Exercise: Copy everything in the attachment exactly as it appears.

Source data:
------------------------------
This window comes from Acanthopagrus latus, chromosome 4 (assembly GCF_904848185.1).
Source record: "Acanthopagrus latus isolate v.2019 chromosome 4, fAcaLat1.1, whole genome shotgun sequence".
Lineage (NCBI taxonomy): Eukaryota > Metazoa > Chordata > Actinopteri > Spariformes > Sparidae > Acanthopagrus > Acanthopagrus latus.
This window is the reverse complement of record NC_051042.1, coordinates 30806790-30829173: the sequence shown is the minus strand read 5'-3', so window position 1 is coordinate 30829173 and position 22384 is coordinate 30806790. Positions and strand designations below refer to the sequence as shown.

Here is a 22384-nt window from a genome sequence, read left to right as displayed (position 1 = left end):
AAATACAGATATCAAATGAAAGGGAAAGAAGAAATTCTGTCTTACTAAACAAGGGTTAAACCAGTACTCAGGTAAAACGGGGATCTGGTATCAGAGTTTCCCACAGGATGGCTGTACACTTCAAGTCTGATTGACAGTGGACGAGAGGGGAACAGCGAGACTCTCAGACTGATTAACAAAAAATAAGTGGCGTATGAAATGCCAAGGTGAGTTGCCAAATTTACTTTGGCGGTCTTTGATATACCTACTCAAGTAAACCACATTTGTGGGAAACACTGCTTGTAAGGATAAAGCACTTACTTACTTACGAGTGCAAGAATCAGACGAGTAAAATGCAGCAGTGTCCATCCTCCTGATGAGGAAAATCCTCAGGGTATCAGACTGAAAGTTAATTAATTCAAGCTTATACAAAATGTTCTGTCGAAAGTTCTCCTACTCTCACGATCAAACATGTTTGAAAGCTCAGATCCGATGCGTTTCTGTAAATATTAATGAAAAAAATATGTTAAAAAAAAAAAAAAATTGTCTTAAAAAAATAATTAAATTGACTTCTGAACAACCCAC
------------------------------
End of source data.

This window comes from Acanthopagrus latus, chromosome 4 (assembly GCF_904848185.1).
Source record: "Acanthopagrus latus isolate v.2019 chromosome 4, fAcaLat1.1, whole genome shotgun sequence".
Lineage (NCBI taxonomy): Eukaryota > Metazoa > Chordata > Actinopteri > Spariformes > Sparidae > Acanthopagrus > Acanthopagrus latus.
This window is the reverse complement of record NC_051042.1, coordinates 30806790-30829173: the sequence shown is the minus strand read 5'-3', so window position 1 is coordinate 30829173 and position 22384 is coordinate 30806790. Positions and strand designations below refer to the sequence as shown.

Here is a 22384-nt window from a genome sequence, read left to right as displayed (position 1 = left end):
AAATACAGATATCAAATGAAAGGGAAAGAAGAAATTCTGTCTTACTAAACAAGGGTTAAACCAGTACTCAGGTAAAACGGGGATCTGGTATCAGAGTTTCCCACAGGATGGCTGTACACTTCAAGTCTGATTGACAGTGGACGAGAGGGGAACAGCGAGACTCTCAGACTGATTAACAAAAAATAAGTGGCGTATGAAATGCCAAGGTGAGTTGCCAAATTTACTTTGGCGGTCTTTGATATACCTACTCAAGTAAACCACATTTGTGGGAAACACTGCTTGTAAGGATAAAGCACTTACTTACTTACGAGTGCAAGAATCAGACGAGTAAAATGCAGCAGTGTCCATCCTCCTGATGAGGAAAATCCTCAGGGTATCAGACTGAAAGTTAATTAATTCAAGCTTATACAAAATGTTCTGTCGAAAGTTCTCCTACTCTCACGATCAAACATGTTTGAAAGCTCAGATCCGATGCGTTTCTGTAAATATTAATGAAAAAAATATGTTAAAAAAAAAAAAAAATTGTCTTAAAAAAATAATTAAATTGACTTCTGAACAACCCAC